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Published: Monday, 9/3/2012

Teacher finds games texts no fun

MCCC faculty member now published author

BY CARL RYAN
BLADE STAFF WRITER
Charles Kelly, with a copy of his book, says he was driven to write it because available texts were outdated and inaccurate. The cover is by an MCCC student. Charles Kelly, with a copy of his book, says he was driven to write it because available texts were outdated and inaccurate. The cover is by an MCCC student.
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MONROE — Charles Kelly, an associate professor of computer information systems at Monroe Community College, grew tired of the outdated and inaccurate textbooks his students were using, so he wrote his own.

Working in his office, and over the summer when he was not teaching, he completed Programming 2D Games, a 425-page tome for his course in beginning game programming.

The book, which took Mr. Kelly a year and a half to research and write, has been released by AK Peters Ltd./CRC Press, a science and technology publisher.

Mr. Kelly had the cover art — a rocket ship of the sort found in video games — done by Nicholas Wilson, a student at MCCC, who used 3D modeling and took on the project at the suggestion of CheriLea Morton, his Photoshop instructor.

The book is available at the MCCC and Barnes and Noble bookstores and on Amazon.com. The retail price is $59.95, but a Kindle version is available for $47.96.

A sample can be viewed at programming2dgames.com.

Mr. Kelly said he is happy with the finished product, especially now that his students no longer must use textbooks he considered subpar.

"Part of the reason I wrote this book is that a lot of the textbooks were outdated," he explained.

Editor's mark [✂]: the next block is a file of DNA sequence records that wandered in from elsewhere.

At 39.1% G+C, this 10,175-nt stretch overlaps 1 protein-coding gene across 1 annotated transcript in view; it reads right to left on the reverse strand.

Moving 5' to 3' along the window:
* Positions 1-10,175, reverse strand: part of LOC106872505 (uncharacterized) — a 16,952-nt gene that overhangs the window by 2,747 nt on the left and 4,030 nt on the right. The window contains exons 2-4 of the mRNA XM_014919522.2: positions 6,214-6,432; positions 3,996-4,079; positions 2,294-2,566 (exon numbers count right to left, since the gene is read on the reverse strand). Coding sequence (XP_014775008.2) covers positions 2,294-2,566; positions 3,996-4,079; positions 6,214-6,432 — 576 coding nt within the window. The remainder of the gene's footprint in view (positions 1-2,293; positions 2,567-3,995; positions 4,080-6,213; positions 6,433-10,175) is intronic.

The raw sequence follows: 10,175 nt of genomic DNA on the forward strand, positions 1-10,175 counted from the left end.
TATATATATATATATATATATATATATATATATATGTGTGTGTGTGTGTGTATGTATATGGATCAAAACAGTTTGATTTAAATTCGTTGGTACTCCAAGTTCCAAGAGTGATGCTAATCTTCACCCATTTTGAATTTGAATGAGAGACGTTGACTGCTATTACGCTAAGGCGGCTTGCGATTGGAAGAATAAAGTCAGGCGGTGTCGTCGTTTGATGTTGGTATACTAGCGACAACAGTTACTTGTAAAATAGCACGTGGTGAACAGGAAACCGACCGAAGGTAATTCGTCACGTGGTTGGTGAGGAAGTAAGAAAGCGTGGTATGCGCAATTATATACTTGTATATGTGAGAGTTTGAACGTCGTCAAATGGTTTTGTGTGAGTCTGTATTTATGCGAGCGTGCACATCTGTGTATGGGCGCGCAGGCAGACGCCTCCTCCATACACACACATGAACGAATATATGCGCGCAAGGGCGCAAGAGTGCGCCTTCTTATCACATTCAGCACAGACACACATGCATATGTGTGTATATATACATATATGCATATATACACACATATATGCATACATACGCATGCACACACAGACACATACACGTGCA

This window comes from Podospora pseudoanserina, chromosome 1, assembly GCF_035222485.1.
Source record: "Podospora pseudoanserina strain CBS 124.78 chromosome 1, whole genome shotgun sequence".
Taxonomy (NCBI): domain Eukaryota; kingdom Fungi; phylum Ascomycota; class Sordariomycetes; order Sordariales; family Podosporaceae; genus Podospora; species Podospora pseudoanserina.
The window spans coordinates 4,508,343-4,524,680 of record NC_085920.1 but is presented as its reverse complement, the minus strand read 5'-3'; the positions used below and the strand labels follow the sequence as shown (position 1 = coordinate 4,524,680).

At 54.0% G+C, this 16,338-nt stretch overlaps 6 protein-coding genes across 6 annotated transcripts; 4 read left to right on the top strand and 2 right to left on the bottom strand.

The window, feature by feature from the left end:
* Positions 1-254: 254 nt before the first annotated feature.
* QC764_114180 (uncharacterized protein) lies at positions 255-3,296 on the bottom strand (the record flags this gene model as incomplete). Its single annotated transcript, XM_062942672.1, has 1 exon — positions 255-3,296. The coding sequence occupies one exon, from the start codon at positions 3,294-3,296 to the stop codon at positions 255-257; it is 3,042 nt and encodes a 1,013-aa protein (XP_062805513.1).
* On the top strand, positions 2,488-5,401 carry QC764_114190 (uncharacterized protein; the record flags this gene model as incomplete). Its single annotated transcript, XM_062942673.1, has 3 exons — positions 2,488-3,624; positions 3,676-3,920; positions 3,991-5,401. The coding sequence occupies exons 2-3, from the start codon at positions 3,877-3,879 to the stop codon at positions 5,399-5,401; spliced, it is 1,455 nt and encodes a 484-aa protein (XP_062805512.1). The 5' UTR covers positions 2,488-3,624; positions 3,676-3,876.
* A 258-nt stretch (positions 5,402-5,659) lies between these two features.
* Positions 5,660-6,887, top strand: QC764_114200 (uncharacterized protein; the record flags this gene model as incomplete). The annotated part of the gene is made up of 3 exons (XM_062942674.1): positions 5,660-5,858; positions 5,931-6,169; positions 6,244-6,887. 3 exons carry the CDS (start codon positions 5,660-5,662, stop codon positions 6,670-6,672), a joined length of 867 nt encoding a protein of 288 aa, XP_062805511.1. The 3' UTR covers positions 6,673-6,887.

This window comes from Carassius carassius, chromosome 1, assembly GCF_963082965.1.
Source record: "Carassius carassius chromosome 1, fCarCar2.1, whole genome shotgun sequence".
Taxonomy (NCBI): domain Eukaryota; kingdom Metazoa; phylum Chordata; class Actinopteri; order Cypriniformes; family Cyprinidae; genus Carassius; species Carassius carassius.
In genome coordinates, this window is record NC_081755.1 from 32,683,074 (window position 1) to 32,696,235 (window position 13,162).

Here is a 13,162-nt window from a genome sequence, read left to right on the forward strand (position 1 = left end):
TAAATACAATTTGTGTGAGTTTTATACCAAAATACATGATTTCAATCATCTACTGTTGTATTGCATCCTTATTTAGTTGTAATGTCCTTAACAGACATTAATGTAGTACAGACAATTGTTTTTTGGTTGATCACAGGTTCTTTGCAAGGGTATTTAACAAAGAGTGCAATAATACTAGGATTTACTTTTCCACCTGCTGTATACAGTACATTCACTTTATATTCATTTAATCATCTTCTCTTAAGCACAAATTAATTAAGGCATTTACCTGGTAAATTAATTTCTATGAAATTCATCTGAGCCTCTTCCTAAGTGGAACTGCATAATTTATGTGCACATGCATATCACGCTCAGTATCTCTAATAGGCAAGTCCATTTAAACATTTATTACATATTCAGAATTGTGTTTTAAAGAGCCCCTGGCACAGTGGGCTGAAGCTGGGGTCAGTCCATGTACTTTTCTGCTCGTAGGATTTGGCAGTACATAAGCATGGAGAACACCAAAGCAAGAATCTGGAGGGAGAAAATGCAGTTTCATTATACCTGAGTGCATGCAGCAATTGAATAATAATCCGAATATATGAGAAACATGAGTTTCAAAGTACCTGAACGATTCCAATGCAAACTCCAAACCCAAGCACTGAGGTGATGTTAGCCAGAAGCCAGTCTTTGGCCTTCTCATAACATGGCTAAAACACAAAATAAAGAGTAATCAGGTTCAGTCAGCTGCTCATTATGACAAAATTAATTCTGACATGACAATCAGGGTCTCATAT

"I was supplementing them with my lecture notes. The first year, I just printed out my notes and gave them to the students, telling them, ‘Here's what you can use for your textbook.'?"

Other texts, he said, contained errors because of inadequate research.

"There are a lot of books out there, and there are a lot of mistakes. People don't spend the time needed to research. There are fundamental errors in some books. That's not uncommon in this field," he said.

Mr. Kelly, 54, lives in LaSalle Township.

He grew up in Monroe and graduated from Monroe High School and MCCC.

He received another associate's degree from Lake Superior State University and went on to receive a bachelor's degree in engineering technology from the University of Toledo and a master's in computer science from the University of Michigan - Dearborn.

He has been teaching full time at MCCC since 1995.

His courses fall under the school's business division, where the dean, Paul Knollman, said Mr. Kelly has been making his mark for a long time.

"It is just in his nature to see where there was a need — for a new game programming text — and take the initiative to meet that need," Mr. Knollman said.

"Having a published author in that field as part of the MCCC team brings a level of professionalism, expertise, and prestige to our community college students that is often reserved for university-level educational opportunities."

Game software is a big industry with remunerative jobs for programmers possessing the right skills, Mr. Kelly said.

"It's a multibillion-dollar industry that surpassed the motion picture industry a few years ago," he explained, and illustrated what he meant with the example of one game, Grand Theft Auto 4, which recorded first-day sales of $310 million.

He encourages his students who are serious about pursuing game software to transfer to UM - Dearborn to gain a bachelor's degree in computer science.

Two of his transfer students there received the chancellor's medallion, which is awarded for a graduating student's academic record and personal qualities such as integrity.

Mr. Kelly said he hopes his book remains current for two years, after which he may put out a second edition, although this would depend on the wishes of his publisher and changes in technology.

He said he enjoys computer games but stays abreast of the latest in the industry more out of professional and intellectual interest.

"Gaming is just a natural offshoot of computer programming," he explained.



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